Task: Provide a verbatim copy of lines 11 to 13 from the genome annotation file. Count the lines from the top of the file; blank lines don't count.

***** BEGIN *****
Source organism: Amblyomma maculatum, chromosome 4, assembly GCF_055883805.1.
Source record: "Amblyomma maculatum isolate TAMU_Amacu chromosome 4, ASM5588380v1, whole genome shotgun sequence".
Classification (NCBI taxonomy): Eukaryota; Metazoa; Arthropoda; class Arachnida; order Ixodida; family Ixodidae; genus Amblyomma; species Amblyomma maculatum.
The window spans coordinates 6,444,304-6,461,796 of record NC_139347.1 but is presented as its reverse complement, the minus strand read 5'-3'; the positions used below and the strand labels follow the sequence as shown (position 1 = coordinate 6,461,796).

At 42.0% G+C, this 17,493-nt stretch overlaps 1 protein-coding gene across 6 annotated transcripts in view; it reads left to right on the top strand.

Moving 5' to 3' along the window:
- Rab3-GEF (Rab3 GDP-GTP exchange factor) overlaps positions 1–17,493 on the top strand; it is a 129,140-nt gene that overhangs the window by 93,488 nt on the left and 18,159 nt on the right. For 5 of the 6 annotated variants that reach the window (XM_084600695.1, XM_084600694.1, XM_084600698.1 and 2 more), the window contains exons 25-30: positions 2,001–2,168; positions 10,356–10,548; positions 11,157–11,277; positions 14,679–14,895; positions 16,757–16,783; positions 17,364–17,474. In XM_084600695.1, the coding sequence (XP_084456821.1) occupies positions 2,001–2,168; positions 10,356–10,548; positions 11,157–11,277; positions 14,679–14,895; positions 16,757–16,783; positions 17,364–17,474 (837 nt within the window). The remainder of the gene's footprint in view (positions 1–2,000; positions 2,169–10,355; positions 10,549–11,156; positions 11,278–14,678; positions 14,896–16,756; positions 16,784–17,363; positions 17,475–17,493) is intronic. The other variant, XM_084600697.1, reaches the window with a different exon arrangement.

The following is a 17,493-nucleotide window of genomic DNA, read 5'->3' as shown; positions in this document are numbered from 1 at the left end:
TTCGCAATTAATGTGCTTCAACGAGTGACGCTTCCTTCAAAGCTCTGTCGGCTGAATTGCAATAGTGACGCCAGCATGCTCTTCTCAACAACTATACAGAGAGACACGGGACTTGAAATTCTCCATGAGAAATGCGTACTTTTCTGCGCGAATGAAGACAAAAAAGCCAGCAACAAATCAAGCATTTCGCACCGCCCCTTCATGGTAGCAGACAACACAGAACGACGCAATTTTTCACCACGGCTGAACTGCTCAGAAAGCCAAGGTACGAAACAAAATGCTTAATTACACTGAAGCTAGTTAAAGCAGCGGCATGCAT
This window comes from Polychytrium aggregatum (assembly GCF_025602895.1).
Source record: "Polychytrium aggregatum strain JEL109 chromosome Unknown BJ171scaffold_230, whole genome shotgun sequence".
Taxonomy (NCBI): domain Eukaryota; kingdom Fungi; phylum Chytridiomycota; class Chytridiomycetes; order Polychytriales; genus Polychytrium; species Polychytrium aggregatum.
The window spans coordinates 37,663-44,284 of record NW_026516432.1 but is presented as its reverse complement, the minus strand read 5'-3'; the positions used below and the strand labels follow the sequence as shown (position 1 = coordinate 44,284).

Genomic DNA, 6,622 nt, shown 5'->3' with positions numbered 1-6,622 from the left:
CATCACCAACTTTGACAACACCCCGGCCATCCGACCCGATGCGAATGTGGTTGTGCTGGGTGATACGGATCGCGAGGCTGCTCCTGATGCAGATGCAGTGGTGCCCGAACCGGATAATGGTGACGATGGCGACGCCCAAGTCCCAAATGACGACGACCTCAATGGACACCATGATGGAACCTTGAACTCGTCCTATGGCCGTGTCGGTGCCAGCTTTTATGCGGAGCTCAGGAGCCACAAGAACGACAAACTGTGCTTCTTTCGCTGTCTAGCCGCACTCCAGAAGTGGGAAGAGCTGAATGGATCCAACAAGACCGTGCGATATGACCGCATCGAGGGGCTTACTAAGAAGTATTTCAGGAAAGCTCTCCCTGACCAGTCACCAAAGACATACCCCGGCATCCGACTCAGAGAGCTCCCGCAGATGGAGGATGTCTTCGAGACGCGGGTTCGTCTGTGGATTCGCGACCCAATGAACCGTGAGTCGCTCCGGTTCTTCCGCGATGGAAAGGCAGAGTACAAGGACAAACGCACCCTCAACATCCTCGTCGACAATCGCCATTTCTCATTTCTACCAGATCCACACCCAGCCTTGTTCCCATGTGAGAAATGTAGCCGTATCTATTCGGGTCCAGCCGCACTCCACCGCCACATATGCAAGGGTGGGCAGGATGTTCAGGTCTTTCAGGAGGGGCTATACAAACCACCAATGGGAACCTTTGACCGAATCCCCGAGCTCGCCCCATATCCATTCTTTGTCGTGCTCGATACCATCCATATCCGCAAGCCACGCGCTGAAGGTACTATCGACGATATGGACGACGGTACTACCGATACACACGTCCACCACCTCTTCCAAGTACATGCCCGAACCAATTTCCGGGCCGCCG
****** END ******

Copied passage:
Source record: "Polychytrium aggregatum strain JEL109 chromosome Unknown BJ171scaffold_230, whole genome shotgun sequence".
Taxonomy (NCBI): domain Eukaryota; kingdom Fungi; phylum Chytridiomycota; class Chytridiomycetes; order Polychytriales; genus Polychytrium; species Polychytrium aggregatum.
The window spans coordinates 37,663-44,284 of record NW_026516432.1 but is presented as its reverse complement, the minus strand read 5'-3'; the positions used below and the strand labels follow the sequence as shown (position 1 = coordinate 44,284).